Top U.S. security official says he cannot send law enforcement to polling sites
By Ted Hesson WASHINGTON (Reuters) - U.S. President Donald Trump's top homeland security official said on Sunday that his department does not have the authority to send law enforcement to polling sites during the November election despite Trump's suggestion that federal officers could be deployed to guard against election fraud
By Ted Hesson
WASHINGTON (Reuters) - U.S. President Donald Trump's top homeland security official said on Sunday that his department does not have the authority to send law enforcement to polling sites during the November election despite Trump's suggestion that federal officers could be deployed to guard against election fraud.
"That’s not what we do at the Department of Homeland Security," Acting Secretary Chad Wolf said on CNN'S "State of the Union." "We have express authorities authorized by Congress and this is not one of them," he added.
Trump has said repeatedly and without evidence that a shift to universal mail-in voting - something most states have not proposed doing - will lead to fraud in the Nov. 3 election. The Republican president is running against Democratic challenger Joe Biden, who currently holds a substantial lead in public opinion polls.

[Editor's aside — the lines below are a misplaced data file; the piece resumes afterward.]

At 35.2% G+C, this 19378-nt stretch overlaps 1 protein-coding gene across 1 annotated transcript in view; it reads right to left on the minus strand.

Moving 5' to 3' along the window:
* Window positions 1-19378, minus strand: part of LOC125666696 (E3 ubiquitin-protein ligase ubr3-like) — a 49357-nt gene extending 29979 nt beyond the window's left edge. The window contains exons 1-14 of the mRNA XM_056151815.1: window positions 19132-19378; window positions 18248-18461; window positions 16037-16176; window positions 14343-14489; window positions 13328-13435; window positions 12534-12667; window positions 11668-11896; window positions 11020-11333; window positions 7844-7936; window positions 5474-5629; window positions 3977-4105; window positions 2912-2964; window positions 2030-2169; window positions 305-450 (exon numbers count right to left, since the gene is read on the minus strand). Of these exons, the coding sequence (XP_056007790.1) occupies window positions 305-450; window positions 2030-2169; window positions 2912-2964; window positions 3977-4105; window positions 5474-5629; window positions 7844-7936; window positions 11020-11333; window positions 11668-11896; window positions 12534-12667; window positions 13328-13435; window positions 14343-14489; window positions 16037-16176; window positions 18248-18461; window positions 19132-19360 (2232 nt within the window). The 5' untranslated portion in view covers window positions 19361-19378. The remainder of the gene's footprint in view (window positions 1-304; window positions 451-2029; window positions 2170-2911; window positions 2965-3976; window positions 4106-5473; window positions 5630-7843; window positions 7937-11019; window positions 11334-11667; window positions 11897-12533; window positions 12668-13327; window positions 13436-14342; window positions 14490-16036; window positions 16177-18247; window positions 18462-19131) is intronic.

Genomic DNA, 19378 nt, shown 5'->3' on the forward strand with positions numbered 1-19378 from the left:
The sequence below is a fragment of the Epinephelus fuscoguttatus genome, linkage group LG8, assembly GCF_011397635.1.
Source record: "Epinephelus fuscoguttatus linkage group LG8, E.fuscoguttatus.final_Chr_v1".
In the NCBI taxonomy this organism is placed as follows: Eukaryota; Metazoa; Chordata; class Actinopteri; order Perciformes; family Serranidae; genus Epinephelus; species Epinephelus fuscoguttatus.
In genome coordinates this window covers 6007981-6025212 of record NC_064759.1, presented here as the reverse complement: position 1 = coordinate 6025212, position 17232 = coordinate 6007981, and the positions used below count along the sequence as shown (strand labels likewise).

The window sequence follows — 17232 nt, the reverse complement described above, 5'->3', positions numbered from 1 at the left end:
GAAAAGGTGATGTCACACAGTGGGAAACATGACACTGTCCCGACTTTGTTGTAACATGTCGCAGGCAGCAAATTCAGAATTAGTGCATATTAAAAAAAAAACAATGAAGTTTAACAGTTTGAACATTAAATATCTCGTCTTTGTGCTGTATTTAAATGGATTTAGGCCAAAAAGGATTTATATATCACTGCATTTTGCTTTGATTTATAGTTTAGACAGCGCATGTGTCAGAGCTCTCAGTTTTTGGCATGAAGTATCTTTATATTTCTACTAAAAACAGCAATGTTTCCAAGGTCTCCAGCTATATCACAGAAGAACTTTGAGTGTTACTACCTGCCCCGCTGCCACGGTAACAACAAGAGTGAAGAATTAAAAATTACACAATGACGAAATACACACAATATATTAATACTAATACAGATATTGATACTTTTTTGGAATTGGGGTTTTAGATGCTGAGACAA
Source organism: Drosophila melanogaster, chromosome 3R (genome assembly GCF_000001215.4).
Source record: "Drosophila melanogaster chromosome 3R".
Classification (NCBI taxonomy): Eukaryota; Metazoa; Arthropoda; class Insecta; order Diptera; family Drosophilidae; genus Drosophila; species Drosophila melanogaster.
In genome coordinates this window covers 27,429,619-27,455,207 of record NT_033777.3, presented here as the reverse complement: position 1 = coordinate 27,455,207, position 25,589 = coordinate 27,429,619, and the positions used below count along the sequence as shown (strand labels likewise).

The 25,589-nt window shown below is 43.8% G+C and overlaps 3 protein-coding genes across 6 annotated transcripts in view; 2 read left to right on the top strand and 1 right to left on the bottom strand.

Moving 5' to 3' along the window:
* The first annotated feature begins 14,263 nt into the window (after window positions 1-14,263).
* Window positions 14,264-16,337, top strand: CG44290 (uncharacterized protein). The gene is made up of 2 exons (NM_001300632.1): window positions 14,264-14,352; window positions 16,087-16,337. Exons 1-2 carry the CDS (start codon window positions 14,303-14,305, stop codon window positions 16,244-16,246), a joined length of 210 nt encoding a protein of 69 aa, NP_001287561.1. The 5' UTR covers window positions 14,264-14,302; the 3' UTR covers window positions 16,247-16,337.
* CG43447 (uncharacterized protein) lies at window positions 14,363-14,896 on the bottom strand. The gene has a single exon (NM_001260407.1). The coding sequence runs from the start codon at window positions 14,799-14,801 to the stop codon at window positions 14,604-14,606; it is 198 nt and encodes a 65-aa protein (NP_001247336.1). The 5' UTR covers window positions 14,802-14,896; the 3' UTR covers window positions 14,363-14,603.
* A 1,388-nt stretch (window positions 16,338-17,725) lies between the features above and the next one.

Trump told Fox News on Thursday that law enforcement, including sheriffs and U.S. attorneys, would be deployed to polling stations around the country to stop fraud.
Civil liberties groups said sending police to polling sites could be viewed as voter intimidation, which is prohibited under federal and state laws. Several states bar police presence at polling sites, according to New York University’s Brennan Center for Justice, a non-partisan public policy institute.
Law enforcement personnel with the Department of Homeland Security were deployed to Portland, Oregon, in July to respond to protests against racial injustice. This caused tensions with state and local officials but Wolf defended the move.
Wolf also said on Sunday that he had seen no evidence that countries such as Russia and China were planning to forge mail-in ballots to influence the U.S. election, another Trump claim.
Wolf said the department was focused on cybersecurity threats, such as campaigns by other nations to spread false information online.
(Reporting by Ted Hesson; Editing by Mary Milliken and Chizu Nomiyama)
This story has not been edited by Firstpost staff and is generated by auto-feed.
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